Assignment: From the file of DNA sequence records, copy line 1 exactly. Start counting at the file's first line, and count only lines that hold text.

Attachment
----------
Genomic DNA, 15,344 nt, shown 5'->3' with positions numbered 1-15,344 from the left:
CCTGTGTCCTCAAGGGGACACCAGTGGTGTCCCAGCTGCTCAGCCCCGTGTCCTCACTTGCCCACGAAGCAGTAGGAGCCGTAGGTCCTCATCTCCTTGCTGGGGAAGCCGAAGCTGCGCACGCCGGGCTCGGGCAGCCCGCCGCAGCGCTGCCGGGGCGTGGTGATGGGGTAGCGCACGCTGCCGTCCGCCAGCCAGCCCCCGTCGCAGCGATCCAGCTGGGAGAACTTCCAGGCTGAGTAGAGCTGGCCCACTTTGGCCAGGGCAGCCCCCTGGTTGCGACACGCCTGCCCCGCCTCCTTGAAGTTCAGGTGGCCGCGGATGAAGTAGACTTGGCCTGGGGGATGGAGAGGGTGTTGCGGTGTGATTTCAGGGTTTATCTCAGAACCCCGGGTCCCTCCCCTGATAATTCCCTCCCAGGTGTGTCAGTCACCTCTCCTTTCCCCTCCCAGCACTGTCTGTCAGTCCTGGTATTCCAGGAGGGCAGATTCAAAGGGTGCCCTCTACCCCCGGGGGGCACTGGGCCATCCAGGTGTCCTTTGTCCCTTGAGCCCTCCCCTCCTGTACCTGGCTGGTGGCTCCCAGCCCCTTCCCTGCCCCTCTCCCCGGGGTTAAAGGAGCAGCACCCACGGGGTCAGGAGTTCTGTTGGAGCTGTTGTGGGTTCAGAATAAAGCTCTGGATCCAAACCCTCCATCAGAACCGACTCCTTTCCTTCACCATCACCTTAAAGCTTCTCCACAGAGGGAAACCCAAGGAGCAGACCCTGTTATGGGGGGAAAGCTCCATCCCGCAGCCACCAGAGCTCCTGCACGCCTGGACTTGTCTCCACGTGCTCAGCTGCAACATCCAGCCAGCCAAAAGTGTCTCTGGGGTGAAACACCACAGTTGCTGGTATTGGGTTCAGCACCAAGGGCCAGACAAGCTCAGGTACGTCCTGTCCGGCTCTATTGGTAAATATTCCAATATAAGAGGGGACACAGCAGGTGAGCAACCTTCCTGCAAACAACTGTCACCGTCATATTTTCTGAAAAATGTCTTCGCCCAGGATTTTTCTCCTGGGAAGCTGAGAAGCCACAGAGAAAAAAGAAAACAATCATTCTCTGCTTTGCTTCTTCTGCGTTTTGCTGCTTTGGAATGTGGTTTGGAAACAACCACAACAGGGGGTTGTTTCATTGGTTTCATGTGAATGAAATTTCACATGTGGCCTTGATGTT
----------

Genomic DNA, 15,344 nt, shown 5'->3' with positions numbered 1-15,344 from the left: